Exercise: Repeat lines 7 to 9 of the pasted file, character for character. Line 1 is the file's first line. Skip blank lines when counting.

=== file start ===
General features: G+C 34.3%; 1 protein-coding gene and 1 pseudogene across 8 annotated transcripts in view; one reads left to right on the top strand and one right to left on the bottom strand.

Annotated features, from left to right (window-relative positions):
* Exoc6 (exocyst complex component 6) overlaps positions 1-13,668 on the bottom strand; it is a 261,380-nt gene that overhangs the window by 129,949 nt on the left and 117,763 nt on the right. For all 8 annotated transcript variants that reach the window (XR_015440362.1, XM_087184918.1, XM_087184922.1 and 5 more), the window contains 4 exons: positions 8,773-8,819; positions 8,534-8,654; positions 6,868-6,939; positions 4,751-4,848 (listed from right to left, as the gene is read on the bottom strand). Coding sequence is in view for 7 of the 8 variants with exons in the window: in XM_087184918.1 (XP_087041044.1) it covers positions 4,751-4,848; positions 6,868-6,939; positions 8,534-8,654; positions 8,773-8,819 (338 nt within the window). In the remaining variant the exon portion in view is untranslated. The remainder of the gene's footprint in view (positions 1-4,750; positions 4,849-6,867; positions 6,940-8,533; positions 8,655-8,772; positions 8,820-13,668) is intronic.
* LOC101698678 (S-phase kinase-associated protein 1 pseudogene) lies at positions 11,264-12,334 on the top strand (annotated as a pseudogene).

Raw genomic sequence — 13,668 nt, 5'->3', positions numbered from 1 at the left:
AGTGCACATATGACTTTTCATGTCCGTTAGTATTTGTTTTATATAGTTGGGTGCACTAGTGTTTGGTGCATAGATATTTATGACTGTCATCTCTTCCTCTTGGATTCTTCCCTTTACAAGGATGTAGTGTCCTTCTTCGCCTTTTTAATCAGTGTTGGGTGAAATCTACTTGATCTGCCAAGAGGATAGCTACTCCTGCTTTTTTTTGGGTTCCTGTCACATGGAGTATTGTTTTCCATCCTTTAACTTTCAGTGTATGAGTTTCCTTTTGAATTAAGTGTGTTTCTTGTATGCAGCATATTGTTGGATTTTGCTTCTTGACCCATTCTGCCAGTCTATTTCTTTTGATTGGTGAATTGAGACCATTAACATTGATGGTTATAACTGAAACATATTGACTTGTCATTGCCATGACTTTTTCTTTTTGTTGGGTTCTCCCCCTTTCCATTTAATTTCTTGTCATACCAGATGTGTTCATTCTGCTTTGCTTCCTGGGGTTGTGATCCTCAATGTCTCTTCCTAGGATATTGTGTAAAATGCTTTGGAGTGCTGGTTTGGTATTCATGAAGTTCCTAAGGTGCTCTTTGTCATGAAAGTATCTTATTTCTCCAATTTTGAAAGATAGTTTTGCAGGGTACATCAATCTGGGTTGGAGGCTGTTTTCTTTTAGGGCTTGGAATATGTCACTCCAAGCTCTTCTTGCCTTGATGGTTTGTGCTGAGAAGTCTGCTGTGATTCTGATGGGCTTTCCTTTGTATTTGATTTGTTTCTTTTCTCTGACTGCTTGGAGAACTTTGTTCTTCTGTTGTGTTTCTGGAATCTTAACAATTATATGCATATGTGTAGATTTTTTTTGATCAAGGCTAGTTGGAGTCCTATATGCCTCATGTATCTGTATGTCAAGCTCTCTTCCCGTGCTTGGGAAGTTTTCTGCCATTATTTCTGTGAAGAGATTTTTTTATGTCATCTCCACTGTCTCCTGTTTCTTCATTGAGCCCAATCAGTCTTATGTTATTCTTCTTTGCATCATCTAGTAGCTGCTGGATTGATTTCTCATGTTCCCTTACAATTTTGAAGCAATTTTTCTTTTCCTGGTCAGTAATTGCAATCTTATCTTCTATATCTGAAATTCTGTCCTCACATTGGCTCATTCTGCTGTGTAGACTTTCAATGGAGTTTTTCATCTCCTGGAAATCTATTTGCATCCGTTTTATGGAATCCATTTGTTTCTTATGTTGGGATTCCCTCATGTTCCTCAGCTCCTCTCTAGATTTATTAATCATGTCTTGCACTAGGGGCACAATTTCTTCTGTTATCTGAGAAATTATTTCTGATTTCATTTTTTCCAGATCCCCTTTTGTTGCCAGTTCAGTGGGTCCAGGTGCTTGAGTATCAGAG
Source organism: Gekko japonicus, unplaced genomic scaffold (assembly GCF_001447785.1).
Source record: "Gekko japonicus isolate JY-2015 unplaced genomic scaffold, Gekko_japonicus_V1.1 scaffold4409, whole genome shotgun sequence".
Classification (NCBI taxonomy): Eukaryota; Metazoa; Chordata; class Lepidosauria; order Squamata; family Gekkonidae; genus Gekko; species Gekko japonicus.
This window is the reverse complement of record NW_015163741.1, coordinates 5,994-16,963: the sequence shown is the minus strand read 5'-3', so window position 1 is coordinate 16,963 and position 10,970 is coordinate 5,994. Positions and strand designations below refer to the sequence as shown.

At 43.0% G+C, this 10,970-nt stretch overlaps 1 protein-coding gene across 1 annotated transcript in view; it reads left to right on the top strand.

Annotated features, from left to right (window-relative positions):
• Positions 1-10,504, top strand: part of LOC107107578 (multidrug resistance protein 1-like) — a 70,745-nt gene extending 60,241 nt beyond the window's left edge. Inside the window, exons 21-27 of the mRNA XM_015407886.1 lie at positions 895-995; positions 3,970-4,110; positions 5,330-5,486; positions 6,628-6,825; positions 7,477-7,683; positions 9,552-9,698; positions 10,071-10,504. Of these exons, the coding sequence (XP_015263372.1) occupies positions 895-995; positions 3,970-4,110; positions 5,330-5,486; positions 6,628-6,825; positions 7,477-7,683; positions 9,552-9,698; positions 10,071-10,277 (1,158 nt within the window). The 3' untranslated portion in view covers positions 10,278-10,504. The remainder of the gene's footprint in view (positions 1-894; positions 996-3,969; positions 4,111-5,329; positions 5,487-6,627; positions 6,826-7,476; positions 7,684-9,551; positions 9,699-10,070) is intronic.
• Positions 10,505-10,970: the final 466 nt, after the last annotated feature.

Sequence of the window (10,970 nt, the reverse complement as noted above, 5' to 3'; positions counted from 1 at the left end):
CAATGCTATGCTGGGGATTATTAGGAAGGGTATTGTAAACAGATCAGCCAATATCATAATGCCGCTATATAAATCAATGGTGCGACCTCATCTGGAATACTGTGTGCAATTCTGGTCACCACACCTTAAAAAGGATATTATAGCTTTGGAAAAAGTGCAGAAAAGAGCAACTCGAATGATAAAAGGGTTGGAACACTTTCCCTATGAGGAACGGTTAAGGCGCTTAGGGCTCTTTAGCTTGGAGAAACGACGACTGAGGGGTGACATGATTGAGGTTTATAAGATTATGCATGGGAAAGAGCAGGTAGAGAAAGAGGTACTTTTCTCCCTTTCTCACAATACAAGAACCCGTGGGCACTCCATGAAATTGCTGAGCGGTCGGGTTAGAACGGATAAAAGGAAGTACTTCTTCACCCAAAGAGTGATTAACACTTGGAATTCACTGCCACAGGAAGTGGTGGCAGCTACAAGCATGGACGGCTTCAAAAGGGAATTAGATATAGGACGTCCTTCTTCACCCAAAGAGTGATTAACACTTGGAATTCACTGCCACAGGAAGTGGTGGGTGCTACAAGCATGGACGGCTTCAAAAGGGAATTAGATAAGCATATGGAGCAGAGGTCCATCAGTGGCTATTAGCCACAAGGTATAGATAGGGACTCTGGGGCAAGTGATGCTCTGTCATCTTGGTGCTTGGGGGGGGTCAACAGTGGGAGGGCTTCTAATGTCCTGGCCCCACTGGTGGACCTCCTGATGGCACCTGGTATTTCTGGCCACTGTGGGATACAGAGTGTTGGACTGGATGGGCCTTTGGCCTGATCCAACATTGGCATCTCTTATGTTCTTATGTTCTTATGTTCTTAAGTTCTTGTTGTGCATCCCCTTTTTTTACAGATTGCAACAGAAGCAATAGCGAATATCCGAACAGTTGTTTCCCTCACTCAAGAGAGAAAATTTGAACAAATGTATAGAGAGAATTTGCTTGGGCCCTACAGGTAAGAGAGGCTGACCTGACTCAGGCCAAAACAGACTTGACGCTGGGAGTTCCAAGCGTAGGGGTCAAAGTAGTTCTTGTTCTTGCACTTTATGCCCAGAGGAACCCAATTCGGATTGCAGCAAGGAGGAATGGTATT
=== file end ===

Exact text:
Source organism: Gekko japonicus, unplaced genomic scaffold (assembly GCF_001447785.1).
Source record: "Gekko japonicus isolate JY-2015 unplaced genomic scaffold, Gekko_japonicus_V1.1 scaffold4409, whole genome shotgun sequence".
Classification (NCBI taxonomy): Eukaryota; Metazoa; Chordata; class Lepidosauria; order Squamata; family Gekkonidae; genus Gekko; species Gekko japonicus.